Cobbetts’ Russian steps to energy boom

Law firm Cobbetts – which has a major office in Colmore Square in Birmingham – has been given an Excellence Award by the Law Society for its work with mining companies around the world.

And the international work the firm pioneered has seen the regionally-based team compete with much larger firms from London.

Their Public Markets team racked up more than 100,000 air miles in the last few years looking for mining and exploration companies to float on the Alternate Investment Market (AIM) – the smaller cousin of the London Stock Exchange.

“If you look at our main competitors they are mostly City firms,” said Charles Bond, a partner at Cobbetts in Birmingham and a senior lawyer on the Public Markets team.

“It’s completely overcrowded now, but at the start there were three or four of us at the vanguard. Over the last three or four years we have got a lot of other firms trying to pile into the market, but the problem is they often don’t have the skills. It’s different from just plain vanilla flotation work.”

The idea of floating foreign mining and exploration companies on AIM was pioneered by Cobbetts partner Andrew Wright, who persuaded junior companies in Australia there was money to be made on English markets. The reverse gold rush took off, and the firm soon found itself inundated with work.

Probably the biggest flotation Cobbetts worked on, and the one that brought the team most recognition, was bringing Russian firm Highland Gold to AIM, which was valued at £210 million when it came to market, looking to raise around £20-40 million.

At the time it was the second-largest company on AIM with a market cap of £210 million. The company prospered, later selling a 40 per cent stake to Millhouse, the investment vehicle of billionaire Chelsea owner Roman Abramovich for about £200 million.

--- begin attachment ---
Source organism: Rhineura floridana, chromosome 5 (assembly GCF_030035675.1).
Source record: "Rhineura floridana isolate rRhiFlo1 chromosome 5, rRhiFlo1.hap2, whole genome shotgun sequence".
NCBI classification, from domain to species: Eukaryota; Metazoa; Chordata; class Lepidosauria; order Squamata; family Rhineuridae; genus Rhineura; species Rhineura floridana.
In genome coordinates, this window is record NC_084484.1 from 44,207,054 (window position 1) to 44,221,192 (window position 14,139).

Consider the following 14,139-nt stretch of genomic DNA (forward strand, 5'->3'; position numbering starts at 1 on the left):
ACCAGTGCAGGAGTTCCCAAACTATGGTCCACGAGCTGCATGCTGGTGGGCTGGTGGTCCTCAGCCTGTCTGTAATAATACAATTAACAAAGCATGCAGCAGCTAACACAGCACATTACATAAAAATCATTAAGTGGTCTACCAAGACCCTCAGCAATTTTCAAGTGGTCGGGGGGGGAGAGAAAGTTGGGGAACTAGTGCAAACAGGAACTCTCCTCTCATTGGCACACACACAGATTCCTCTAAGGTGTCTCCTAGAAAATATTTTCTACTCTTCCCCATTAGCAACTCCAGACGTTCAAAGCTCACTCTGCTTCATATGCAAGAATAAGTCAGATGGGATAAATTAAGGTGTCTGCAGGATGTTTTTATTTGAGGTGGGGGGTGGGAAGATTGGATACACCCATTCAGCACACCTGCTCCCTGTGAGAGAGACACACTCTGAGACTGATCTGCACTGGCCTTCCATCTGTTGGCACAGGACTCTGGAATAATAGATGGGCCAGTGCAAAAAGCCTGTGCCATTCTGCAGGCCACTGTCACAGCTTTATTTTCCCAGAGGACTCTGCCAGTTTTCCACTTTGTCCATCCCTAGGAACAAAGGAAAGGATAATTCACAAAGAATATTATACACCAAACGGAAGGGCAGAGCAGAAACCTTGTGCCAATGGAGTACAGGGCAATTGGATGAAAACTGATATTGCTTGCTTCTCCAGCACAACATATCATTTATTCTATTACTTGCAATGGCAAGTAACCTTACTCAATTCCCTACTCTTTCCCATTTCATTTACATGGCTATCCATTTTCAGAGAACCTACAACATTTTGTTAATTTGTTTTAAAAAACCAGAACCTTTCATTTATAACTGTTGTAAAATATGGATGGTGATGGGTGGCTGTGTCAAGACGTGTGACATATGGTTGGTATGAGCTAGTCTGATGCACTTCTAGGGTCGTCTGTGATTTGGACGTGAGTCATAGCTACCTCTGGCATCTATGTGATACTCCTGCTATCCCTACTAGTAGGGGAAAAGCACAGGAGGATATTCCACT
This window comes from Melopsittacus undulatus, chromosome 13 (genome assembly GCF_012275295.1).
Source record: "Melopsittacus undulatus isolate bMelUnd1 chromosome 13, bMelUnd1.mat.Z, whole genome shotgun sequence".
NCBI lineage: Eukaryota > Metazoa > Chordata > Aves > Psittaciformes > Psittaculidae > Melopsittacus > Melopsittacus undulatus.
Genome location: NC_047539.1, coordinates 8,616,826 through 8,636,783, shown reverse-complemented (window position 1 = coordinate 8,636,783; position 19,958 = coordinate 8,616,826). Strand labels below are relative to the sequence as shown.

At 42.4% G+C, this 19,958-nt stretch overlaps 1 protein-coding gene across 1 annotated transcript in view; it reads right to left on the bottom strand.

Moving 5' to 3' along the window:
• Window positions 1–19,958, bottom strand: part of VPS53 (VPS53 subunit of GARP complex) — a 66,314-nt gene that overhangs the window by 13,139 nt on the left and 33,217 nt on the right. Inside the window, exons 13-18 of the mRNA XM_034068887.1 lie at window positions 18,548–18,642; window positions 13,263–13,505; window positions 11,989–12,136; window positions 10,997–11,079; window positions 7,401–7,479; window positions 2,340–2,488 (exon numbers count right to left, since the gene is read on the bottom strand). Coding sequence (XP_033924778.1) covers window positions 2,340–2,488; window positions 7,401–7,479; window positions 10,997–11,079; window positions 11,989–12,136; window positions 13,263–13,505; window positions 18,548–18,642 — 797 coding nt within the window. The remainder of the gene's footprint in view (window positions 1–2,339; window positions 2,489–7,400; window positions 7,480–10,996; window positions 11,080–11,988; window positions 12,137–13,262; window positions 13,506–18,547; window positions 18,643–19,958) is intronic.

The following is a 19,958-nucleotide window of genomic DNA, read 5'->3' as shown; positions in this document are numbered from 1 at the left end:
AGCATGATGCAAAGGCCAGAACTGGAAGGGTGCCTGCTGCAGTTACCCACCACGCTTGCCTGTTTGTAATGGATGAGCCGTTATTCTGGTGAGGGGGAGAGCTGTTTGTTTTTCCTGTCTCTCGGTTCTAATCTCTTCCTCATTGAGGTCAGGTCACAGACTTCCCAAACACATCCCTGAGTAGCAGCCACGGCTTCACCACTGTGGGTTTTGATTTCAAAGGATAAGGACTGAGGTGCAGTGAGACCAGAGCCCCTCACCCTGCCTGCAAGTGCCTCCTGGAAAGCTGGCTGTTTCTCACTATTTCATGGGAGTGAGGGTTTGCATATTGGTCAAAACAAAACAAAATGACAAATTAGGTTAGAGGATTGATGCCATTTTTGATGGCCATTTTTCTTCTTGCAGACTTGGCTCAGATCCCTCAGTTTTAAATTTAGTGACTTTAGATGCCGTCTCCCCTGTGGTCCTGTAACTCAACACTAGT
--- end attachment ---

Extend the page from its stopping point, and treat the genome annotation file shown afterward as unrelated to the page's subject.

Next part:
After the AIM flotation idea caught on in Australia, the firm found itself signing deals with firms from African, China, Canada and further afield. But the Highland deal opened up other former CIS countries like the Ukraine and Kazakhstan.

“Some of those companies have grown terrifically,” said Mr Bond. “One Australian company started at three or four cents a share and is now a £6 billion company. And a lot of investors in London have done very well out of it.”

But in recent months the AIM has been hit by the credit crunch, like all markets around the world, hitting the number of deals being done.

Mr Bond said: “The AIM market is very quiet at the moment. People are shifting towards either raising the money privately or of course going to the shareholders and doing a rights issue or if you are really desperate, getting yourself taken over.

“But it’s going to come back, the fundamentals are still very good.”

And while some deals may be drying up, the firm is still signing deals with major companies. It recently advised AIM-quoted Russian oil explorer Timan Oil & Gas on a £63?million loan facility from Kazakhstan firm Kamanisk Holdings, despite the lack of global liquidity.

Timan has its main assets in the Timan-Pechora region of Western Russian and the Caspian Basin.  The transaction was set up to let Timan use the financing over a five-year period  for working capital and to continue to increase its current Russian drilling operations.

Mr Bond said: “Although there have been difficulties in the economy, this transaction shows that there are still deals to be done in the oil and gas sector as the underlying assets remain attractive to investors.  Securing this funding arrangement with Kamanisk is testament to this, and we are certain that it will help support Timan’s aims to become a leading independent producer of oil and gas.”

And the firm’s Russian operations have proved so popular it has started to work on Russian-only deals.

“We are working on purely Russian transactions where there’s a Russian backer, Russian seller and Russian target company but it’s being done under English law and we are doing the English law bit of it,” said Mr Bond. “They want to do it under the English legal system because the Russian one is a bit looser and untested.”